In the story of Yosef and his brothers, starting in last week’s parasha, VaYeshev, and continuing through this week’s parasha, Miketz, and beyond, we are presented with two very distinct leadership personalities: Reuven and Yehudah. Yehudah is the lion, the courageous one, the leader and the progenitor of the Davidic kingly line; and Reuven is the one passed over, the firstborn, the one who should have been the leader, but who failed.
Why Reuven was passed over is not hard to understand. As Yaakov himself says in his deathbed blessing: “Impetuous as water, you shall not excel; because you went up to your father’s bed; then defiled you it; he went up to my couch.” (Breishit 49:4). Reuven’s character flaw was that he was impetuous, always rushing into things, not thinking them through, not considering their consequences. This was true in regards to lustful urges, but it was also true in regards to noble urges. “And Reuben heard it, and he saved him from their hands; and said, Let us not kill him.” (Breishit 37:21). He saw a need to save Yosef, and he rushed in, and did in fact save him from death. But he had no plan after that – he had not yet worked out a plan to “return him to his father” (Breishit 37:22). Since it was only a quick-fix, the possibility of the brothers killing him was still very present, and Yehudah had to come in with another plan: “And Yehudah said to his brothers, What profit is it if we slay our brother, and conceal his blood? Come, and let us sell him to the Ishmaelites, and let not our hand be upon him; for he is our brother and our flesh. And his brothers listened.” This was a plan which at least got Yosef out of his brothers’ reach and protected him long-term. And where was Reuven? Nowhere to be found: “And Reuven returned to the pit; and, behold, Joseph was not in the pit; and he tore his clothes.” Reuven had a quick-fix, and then could not think long term, could not even stay on the scene to try to control the situation. He jumped in, did what immediately came to mind, and then walked away – perhaps contemplating how to fix it, but never able to reenter the crisis situation with a workable plan.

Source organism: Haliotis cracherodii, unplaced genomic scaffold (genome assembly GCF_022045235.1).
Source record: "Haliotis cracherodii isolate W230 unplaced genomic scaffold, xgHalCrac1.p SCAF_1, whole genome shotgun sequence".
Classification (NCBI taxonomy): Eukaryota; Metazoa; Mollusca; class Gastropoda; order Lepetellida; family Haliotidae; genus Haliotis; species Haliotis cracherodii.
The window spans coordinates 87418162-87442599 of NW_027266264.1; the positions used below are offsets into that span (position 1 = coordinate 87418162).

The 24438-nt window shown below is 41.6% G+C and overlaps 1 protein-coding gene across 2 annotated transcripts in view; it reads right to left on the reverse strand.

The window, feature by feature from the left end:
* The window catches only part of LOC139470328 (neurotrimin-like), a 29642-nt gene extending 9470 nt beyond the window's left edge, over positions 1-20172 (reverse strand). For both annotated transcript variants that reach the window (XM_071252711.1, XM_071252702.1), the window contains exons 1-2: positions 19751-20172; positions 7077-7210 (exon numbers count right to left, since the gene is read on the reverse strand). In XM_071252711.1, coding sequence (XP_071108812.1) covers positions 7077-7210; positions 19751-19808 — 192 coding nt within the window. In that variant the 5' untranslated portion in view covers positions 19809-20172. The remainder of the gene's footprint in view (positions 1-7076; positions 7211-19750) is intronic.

Reuven’s role in this episode is further clarified in this week’s parasha. We find out, in a passing exchange when they are appearing before Yosef to purchase grain, that Reuven had first tried to directly appeal to the brothers to save Yosef’s life: “And Reuven answered them, saying, Did I not speak to you, saying, Do not sin against the child; and you would not hear? therefore, behold, also his blood is required.” (Breishit 42:22). Of course they did not hear! What were the chances that a direct appeal would work against brothers who were dead-set on killing this “dreamer of dreams.” Reuven, of course, had not thought this through, and only when rebuffed, was he able to come back with an alternative they could accept – don’t kill him directly, throw him in the pit and let him die there.
This flaw of Reuven’s reasserts itself when the brothers attempt to convince Yaakov to send Binyamin with them. “And Reuven spoke to his father, saying, Slay my two sons, if I bring him not to you; deliver him into my hand, and I will bring him to you again.” (Breishit 42:37). As Rashi succinctly puts it: “Yaakov did not accept Reuven’s words. He said, my eldest son is an idiot (shoteh). He tells me to slay his two sons. Are they perhaps his sons and not also mine?” (Rashi on Breishit 42:38). But such is Reuven’s way – he makes rash suggestions, without considering their absurdity, or how they would be received.